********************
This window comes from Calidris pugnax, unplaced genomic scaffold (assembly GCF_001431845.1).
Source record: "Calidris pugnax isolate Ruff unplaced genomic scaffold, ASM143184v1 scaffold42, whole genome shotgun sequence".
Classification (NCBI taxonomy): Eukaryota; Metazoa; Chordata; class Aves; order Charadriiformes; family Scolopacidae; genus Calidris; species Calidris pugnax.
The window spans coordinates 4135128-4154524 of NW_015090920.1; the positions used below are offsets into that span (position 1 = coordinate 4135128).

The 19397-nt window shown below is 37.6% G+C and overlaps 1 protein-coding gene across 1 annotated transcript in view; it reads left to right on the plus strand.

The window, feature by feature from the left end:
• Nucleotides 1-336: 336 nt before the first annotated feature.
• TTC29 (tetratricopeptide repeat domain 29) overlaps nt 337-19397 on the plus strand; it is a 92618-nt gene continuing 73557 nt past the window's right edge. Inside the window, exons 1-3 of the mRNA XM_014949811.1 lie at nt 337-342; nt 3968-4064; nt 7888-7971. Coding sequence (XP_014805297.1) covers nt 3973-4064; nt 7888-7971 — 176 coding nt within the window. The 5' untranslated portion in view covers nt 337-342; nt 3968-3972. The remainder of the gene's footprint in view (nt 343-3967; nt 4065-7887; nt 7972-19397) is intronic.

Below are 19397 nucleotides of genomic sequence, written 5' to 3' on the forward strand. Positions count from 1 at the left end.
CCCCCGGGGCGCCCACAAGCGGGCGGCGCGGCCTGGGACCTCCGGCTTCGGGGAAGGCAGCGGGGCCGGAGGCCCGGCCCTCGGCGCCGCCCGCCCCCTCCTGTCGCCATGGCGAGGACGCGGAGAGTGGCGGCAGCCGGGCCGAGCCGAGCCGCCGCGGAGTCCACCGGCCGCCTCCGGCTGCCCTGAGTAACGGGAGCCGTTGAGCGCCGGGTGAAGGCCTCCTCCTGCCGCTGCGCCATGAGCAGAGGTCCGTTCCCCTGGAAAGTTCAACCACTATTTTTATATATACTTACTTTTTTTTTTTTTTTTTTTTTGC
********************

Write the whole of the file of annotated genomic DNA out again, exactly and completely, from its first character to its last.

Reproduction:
This window comes from Calidris pugnax, unplaced genomic scaffold (assembly GCF_001431845.1).
Source record: "Calidris pugnax isolate Ruff unplaced genomic scaffold, ASM143184v1 scaffold42, whole genome shotgun sequence".
Classification (NCBI taxonomy): Eukaryota; Metazoa; Chordata; class Aves; order Charadriiformes; family Scolopacidae; genus Calidris; species Calidris pugnax.
The window spans coordinates 4135128-4154524 of NW_015090920.1; the positions used below are offsets into that span (position 1 = coordinate 4135128).

The 19397-nt window shown below is 37.6% G+C and overlaps 1 protein-coding gene across 1 annotated transcript in view; it reads left to right on the plus strand.

The window, feature by feature from the left end:
• Nucleotides 1-336: 336 nt before the first annotated feature.
• TTC29 (tetratricopeptide repeat domain 29) overlaps nt 337-19397 on the plus strand; it is a 92618-nt gene continuing 73557 nt past the window's right edge. Inside the window, exons 1-3 of the mRNA XM_014949811.1 lie at nt 337-342; nt 3968-4064; nt 7888-7971. Coding sequence (XP_014805297.1) covers nt 3973-4064; nt 7888-7971 — 176 coding nt within the window. The 5' untranslated portion in view covers nt 337-342; nt 3968-3972. The remainder of the gene's footprint in view (nt 343-3967; nt 4065-7887; nt 7972-19397) is intronic.

Below are 19397 nucleotides of genomic sequence, written 5' to 3' on the forward strand. Positions count from 1 at the left end.
CCCCCGGGGCGCCCACAAGCGGGCGGCGCGGCCTGGGACCTCCGGCTTCGGGGAAGGCAGCGGGGCCGGAGGCCCGGCCCTCGGCGCCGCCCGCCCCCTCCTGTCGCCATGGCGAGGACGCGGAGAGTGGCGGCAGCCGGGCCGAGCCGAGCCGCCGCGGAGTCCACCGGCCGCCTCCGGCTGCCCTGAGTAACGGGAGCCGTTGAGCGCCGGGTGAAGGCCTCCTCCTGCCGCTGCGCCATGAGCAGAGGTCCGTTCCCCTGGAAAGTTCAACCACTATTTTTATATATACTTACTTTTTTTTTTTTTTTTTTTTTGC